Tag: shortages

No-one in the UK can have failed to notice the seemingly never-ending torrent of wind and rain that has swept the country over the past couple of weeks. At the moment, there are 19 flood warnings in the UK and a further 58 areas are on flood watch, according to the Environmental Agency. Cockermouth in Cumbria has been the worse hit, with 12.4 inches of rain falling in just 24 hours, 6 bridges collapsing and over 200 people being rescued by emergency services, some having to break through their roof to get out. Thousands of people have been evacuated; PC Bill Barker lost his life trying to save others; and fears remain for a 21-year old women, who was washed away from a bridge. This has led to a safety review of all 1800 bridges in Cumbria.

Thousands of people have lost their homes and belongings and over 1000 claims to insurance companies have already been made. Flood victims are facing rapidly rising costs, as insurance premiums increase to cover the costs of flooding and this has led to these houses becoming increasingly difficult to sell. Some home-owners are even being forced to pay mandatory flood insurance. Without this in place, insurance companies are not willing to insure homeowners in some areas, or the premiums they’re charging are simply unaffordable. After all, if one household in an area hit by flooding claims for flood damage, the probability of all other houses in that area also claiming is pretty high, if not an almost certainty.

Care packages are arriving for those hit by the floods, as food is starting to run out, and estimates of the costs of flooding have already reached ‘tens of millions of pounds’. Gordon Brown has pledged £1 million to help the affected areas, but who knows where this money will come from; Barclays has also pledged help for the small businesses affected.

An independent inquiry needs to be launched into the causes of this flooding and whether better flood protection should have been in place. However, the extent of the flooding experienced is argued to only happen every 300 years, so is the cost of flood protection really worth the benefits it will bring? A number of issues have arisen from this freak weather, and some are considered in the articles below.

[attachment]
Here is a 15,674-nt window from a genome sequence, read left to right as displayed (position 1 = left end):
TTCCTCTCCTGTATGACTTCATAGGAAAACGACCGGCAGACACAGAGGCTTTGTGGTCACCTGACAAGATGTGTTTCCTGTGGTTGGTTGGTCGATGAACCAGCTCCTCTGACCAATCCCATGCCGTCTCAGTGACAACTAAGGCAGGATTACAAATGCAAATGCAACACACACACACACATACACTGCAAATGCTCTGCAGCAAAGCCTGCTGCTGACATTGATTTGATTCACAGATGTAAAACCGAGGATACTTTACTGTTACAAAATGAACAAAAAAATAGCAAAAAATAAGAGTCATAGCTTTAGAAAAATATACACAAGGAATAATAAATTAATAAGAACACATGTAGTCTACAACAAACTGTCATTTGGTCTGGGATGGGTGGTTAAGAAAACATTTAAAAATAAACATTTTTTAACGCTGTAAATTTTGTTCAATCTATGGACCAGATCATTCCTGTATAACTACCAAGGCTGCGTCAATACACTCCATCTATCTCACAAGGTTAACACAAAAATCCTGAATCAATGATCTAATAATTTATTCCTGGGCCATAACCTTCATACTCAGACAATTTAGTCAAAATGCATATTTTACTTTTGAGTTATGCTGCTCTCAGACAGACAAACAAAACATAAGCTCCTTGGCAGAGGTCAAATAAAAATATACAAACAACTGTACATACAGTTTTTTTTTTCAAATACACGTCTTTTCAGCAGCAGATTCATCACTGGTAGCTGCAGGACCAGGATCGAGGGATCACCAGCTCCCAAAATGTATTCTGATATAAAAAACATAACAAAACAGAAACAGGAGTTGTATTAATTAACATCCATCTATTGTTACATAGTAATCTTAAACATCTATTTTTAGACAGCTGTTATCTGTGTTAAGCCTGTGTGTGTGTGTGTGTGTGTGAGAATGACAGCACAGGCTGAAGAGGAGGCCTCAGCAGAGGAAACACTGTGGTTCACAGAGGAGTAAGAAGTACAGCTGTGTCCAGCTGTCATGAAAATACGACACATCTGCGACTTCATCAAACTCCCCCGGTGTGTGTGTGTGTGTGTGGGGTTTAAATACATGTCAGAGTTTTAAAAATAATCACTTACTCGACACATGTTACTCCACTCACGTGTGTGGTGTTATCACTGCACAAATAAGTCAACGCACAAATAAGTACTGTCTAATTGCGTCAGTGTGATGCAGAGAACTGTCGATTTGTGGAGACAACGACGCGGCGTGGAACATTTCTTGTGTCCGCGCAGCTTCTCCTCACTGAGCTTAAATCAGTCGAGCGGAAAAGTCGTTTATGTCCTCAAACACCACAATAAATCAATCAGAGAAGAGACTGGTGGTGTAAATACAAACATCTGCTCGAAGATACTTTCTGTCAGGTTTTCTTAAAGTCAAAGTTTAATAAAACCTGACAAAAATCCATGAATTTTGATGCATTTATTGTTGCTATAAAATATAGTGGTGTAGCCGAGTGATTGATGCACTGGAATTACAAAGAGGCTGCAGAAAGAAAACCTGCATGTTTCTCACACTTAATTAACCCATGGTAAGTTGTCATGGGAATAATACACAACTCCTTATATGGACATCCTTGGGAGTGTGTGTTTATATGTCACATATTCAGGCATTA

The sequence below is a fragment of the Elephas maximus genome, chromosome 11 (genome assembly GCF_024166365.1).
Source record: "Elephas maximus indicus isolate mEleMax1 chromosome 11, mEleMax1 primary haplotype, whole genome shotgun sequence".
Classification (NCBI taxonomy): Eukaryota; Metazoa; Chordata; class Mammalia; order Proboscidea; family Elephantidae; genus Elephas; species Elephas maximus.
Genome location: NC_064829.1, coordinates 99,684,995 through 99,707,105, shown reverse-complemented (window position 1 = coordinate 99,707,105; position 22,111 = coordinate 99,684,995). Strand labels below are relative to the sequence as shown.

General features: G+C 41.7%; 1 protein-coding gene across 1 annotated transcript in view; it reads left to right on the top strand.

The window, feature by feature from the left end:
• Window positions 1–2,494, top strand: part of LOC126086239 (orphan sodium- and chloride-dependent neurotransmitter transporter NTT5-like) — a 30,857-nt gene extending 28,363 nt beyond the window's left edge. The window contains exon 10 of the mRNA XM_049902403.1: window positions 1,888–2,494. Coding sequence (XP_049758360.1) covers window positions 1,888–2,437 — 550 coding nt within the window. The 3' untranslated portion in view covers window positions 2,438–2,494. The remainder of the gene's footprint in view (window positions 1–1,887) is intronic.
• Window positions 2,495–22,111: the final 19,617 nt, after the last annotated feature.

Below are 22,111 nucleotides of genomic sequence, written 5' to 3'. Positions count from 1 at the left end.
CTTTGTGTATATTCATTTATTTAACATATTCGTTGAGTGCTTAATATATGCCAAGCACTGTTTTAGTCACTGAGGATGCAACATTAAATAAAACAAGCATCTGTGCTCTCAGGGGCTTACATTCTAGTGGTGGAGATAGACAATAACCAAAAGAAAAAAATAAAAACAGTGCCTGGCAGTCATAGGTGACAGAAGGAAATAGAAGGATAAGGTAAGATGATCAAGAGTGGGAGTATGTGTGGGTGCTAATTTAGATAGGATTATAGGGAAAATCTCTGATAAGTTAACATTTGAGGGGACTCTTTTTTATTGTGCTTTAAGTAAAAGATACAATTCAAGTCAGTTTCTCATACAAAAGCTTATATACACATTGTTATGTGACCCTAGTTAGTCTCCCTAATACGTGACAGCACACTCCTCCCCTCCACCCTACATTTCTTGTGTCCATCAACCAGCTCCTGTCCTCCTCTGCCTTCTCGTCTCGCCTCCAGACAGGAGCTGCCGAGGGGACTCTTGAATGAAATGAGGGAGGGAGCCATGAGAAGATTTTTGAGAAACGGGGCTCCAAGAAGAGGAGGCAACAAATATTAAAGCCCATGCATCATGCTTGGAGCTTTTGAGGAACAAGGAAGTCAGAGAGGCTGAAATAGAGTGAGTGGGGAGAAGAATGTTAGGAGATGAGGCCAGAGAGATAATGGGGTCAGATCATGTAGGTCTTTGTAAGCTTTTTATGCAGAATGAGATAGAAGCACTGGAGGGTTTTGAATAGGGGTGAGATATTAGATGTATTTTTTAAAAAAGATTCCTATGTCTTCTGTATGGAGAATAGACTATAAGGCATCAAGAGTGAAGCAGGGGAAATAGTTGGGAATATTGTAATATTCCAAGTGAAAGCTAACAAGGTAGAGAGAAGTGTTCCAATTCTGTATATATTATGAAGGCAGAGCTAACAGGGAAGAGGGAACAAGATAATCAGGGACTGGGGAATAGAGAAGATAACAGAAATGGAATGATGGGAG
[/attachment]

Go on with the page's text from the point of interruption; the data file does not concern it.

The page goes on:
Residents returning to Cockermouth after flooding (including video) BBC News (23/11/09)
Insurers will be hit by £100 million flood bill City AM, Lora Coventry (23/11/09)
£100 million bill after Cumbria floods nightmare Metro, Kirststeen Patterson (23/11/09)
Floods claim in Cumbria could and Scotland could top £100 million (including video) BBC news (22/11/09)
Riverside residents, others may be forced to buy mandatory flood insurance The Times, Illinois, Steve Stout (21/11/09)
Funds for flooding victims set up BBC News (22/11/09)
Flood victims suffer as insurance costs rise Guardian, Jamie Elliott (8/11/09)
1 in 6 house insurance customers at risk of flooding UIA (20/11/09)
Papers focus on flood shortages BBC News (23/11/09)

Questions

  1. Why are insurance premiums high for flood protection and how will this affect house sales in the affected areas?
  2. Are the risks of flooding independent?
  3. Apart from those living in the areas hit by floods, who else will suffer from the flooding and how?
  4. The flooding experienced is said to be a phenomenon experienced every 300 years. Should better flood defences be put into place to stop the same thing happening in the future or should we use the necessary money elsewhere?
  5. What are the private and external costs and benefits of increased flood defences? What would a cost–benefit analysis need to establish in order for a decision to be made over whether more defences should be put in place?
  6. Millions of pounds will be needed to repair the damage caused by the flooding. Where will this money come from? Think about the opportunity cost.
  7. What do you think will be the likely impact on environmental policy and how will this affect you?

Price controls – limiting the price of goods through government intervention in a market – have fallen out of fashion to a great extent as an economic policy tool in the past couple of decades, but they may be making a comeback in Argentina, Russia and China according to the article below from Slate magazine.

Cry for me Argentina (and Russia and China) MSN Slate (30/10/07)

Questions

1. Using supply and demand diagrams as appropriate, illustrate the ways in which price controls have been used to influence prices in Argentina and Russia and China.
2. Examine the reasons why the Argentinean government has chosen to implement price controls for energy.
3. Discuss the likely effectiveness of price controls in combating inflation in Russia, China and Argentina.